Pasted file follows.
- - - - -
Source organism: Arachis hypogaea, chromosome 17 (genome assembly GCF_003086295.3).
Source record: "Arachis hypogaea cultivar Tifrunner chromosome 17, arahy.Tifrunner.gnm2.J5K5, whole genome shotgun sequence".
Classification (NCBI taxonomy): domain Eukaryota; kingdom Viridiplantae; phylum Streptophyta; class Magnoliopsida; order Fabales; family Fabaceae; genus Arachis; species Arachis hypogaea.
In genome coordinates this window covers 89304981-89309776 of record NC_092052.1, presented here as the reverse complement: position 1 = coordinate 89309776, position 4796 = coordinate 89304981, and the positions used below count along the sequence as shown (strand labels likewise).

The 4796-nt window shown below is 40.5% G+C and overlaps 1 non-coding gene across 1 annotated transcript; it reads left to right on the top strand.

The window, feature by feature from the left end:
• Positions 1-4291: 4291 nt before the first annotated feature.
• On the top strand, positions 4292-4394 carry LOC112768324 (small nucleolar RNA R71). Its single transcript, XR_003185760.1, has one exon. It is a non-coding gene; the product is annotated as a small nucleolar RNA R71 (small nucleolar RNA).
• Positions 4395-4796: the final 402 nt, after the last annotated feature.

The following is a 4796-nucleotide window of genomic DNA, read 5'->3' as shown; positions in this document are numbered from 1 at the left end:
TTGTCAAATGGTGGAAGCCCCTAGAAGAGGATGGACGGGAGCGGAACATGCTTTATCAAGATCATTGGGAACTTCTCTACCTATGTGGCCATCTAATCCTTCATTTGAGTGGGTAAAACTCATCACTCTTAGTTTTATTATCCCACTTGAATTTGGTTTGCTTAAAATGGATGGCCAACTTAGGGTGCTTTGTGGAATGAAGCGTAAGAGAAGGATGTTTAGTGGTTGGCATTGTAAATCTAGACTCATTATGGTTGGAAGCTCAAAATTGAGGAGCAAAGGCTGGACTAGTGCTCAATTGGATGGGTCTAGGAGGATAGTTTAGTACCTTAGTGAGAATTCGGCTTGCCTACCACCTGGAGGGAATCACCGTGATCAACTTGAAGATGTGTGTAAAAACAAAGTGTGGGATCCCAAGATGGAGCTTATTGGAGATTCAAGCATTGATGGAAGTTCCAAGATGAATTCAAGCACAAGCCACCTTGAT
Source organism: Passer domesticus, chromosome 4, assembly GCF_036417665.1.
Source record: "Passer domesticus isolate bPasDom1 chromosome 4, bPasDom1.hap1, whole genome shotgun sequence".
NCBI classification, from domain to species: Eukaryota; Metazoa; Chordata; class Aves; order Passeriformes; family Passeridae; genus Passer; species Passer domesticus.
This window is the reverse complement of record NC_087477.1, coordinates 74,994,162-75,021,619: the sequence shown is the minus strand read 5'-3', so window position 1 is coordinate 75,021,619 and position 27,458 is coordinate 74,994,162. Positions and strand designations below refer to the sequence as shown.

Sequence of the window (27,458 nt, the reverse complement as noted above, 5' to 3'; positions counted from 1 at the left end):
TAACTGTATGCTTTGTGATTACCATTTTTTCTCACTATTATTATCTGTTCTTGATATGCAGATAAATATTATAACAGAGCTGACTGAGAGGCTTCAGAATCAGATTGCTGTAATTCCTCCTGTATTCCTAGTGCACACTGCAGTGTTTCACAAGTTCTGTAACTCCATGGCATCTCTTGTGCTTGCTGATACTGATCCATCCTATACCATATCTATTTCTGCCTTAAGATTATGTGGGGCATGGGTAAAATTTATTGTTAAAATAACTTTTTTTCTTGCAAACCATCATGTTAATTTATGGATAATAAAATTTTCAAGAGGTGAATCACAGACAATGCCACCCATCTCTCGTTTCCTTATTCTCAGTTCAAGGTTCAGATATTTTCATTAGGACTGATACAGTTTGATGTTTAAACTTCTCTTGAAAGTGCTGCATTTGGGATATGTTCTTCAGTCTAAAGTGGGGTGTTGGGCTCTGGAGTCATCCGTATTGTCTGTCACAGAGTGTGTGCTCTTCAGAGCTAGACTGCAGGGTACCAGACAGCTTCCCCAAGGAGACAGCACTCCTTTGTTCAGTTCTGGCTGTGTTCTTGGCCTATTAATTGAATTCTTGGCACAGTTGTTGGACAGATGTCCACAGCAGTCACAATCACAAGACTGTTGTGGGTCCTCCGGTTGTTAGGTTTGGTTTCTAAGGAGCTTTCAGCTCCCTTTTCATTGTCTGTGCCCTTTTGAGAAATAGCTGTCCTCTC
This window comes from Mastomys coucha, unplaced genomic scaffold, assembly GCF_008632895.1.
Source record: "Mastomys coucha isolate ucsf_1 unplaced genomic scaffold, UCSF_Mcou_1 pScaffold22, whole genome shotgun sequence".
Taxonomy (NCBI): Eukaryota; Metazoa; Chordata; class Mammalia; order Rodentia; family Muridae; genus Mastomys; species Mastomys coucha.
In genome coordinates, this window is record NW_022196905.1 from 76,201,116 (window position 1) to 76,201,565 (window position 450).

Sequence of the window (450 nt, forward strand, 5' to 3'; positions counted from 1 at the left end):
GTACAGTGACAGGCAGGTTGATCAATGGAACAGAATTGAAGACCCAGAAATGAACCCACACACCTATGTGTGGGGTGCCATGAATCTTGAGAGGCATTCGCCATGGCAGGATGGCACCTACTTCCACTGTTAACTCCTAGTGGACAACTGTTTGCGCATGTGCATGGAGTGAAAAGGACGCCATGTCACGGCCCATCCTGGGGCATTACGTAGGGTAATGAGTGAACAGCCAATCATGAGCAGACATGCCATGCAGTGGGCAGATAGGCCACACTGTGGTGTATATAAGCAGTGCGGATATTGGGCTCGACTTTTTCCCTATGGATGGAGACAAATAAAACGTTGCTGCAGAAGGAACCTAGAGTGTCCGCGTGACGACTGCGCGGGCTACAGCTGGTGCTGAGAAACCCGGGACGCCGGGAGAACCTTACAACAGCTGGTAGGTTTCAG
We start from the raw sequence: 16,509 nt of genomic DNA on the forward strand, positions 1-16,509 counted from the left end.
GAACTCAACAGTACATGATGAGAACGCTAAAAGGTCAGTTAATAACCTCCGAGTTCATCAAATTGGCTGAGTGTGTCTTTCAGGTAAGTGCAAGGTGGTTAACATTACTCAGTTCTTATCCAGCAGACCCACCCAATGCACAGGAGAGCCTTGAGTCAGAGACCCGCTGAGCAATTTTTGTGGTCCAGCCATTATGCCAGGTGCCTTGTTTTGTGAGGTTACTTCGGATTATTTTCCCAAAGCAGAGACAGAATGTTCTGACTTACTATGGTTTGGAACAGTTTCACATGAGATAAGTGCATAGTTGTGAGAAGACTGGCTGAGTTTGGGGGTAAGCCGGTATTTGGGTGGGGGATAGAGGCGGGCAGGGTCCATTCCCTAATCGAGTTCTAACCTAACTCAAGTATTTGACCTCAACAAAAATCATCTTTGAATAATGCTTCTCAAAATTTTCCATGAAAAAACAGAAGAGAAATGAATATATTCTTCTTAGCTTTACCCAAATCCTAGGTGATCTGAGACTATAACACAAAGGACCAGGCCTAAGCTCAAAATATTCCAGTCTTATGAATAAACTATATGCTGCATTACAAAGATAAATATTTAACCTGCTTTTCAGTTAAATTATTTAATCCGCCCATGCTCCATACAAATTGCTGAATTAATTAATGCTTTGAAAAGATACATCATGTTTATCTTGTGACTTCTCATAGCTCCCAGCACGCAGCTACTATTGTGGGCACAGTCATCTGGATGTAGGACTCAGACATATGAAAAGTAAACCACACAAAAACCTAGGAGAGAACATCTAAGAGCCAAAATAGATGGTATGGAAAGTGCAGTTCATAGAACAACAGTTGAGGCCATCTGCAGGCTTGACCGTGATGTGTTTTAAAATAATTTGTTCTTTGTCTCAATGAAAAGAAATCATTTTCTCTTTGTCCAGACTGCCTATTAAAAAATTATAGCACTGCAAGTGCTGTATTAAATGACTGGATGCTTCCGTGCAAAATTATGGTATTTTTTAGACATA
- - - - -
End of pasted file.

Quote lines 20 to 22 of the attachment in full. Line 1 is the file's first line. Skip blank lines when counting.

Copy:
Taxonomy (NCBI): Eukaryota; Metazoa; Chordata; class Mammalia; order Rodentia; family Muridae; genus Mastomys; species Mastomys coucha.
In genome coordinates, this window is record NW_022196905.1 from 76,201,116 (window position 1) to 76,201,565 (window position 450).

Sequence of the window (450 nt, forward strand, 5' to 3'; positions counted from 1 at the left end):